• Top up with numbers only if it adds value - Whilst it is fairly easy for readers to compare bar lengths and gauge approximate values from a bar chart, exact values can add more clarity where needed/ is important. Best practice is not to show an excessive amount of digits (6.5 is better that 6.54356 ) and place them in the middle or at the end of the bar
  • Make the scale easy consistent and easy to reference – Aim to:
    • Include axis lines to help contextualise the results
    • Include the scale/ anchor point descriptors on each page

David Cooper
Director - Lumus360
www.lumus360.co.uk

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Examples of how to present the high level overview of 360 feedback results

When used for personal development, 360 feedback reports should take the reader on a purposefully designed journey of self-discovery. Lumus360 believe this should begin with the presentation of a high level overview that enables the identification of:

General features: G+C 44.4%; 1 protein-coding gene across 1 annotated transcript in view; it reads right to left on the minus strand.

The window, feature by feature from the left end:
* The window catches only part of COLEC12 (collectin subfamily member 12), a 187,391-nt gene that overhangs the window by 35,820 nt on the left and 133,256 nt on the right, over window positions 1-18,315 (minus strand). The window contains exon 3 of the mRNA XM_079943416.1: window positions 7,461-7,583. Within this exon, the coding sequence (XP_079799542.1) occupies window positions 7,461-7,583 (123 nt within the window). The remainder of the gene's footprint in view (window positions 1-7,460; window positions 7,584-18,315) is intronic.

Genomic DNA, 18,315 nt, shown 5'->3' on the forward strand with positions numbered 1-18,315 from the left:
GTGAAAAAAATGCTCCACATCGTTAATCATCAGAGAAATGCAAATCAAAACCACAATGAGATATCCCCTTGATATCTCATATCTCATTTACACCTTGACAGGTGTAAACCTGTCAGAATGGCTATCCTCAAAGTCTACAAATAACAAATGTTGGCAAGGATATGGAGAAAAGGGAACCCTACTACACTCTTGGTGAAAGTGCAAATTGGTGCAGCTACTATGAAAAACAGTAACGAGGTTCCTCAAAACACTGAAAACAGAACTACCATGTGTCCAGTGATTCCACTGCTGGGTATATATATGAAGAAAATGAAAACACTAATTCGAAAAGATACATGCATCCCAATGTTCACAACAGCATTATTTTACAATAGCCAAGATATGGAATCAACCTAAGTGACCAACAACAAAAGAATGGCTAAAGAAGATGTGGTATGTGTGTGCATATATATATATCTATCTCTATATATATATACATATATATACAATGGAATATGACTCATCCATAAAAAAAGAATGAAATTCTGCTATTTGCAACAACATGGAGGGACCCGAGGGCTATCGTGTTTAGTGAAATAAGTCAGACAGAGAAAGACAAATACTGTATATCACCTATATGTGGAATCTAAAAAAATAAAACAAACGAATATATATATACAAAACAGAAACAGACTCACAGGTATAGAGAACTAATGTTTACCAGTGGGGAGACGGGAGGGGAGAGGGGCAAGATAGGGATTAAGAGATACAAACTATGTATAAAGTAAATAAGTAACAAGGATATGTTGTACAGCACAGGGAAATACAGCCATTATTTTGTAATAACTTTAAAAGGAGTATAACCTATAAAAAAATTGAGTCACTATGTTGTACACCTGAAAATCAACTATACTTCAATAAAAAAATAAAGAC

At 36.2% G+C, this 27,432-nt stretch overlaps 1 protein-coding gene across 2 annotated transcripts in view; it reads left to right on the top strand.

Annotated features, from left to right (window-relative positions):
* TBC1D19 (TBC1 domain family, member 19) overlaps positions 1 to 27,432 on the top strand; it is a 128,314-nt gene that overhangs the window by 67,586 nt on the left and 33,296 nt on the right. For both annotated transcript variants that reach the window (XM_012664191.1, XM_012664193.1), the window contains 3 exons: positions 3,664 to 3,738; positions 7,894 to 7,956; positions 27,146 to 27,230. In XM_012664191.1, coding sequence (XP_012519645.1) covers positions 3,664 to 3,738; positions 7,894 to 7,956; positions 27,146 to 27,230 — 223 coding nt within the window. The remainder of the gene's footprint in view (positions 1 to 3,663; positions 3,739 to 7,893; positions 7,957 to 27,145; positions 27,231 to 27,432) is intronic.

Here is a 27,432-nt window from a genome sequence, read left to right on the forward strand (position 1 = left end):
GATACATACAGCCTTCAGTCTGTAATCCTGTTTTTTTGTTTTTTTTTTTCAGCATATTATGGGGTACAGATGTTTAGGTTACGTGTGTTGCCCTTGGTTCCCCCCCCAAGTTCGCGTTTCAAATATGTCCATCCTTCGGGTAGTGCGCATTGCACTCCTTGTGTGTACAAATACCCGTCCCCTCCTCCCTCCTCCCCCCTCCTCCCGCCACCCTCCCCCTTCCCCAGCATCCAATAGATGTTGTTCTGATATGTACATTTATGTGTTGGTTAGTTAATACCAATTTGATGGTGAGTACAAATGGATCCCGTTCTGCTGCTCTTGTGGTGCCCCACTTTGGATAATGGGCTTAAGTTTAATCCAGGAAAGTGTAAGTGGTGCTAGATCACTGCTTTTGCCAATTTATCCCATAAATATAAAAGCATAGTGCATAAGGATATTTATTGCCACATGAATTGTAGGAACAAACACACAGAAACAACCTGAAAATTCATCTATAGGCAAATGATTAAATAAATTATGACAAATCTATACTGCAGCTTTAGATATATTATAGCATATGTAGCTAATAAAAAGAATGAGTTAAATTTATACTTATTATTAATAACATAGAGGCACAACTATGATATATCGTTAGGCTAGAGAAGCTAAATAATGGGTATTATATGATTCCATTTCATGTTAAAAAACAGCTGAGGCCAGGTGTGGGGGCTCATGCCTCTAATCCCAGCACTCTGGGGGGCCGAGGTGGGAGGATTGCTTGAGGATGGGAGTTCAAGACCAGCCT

• Any large perception gaps – Either between:
    • The participant and everyone else
    • The participant and one of the feedback groups
    • Different feedback groups
  • Perceived strengths and development opportunities at competency/ dimension level
  • Overall trends and discrepancies
  • A sense of the competency/ behavioural areas that need greater understanding/ investigation

This ‘high level overview’ shouldn’t aim to provide all of the answers or a detailed analysis, but simply shine the light/ act as a bigger picture signpost to areas for further understanding. Below are some best practice examples of how to show high level 360 feedback report results.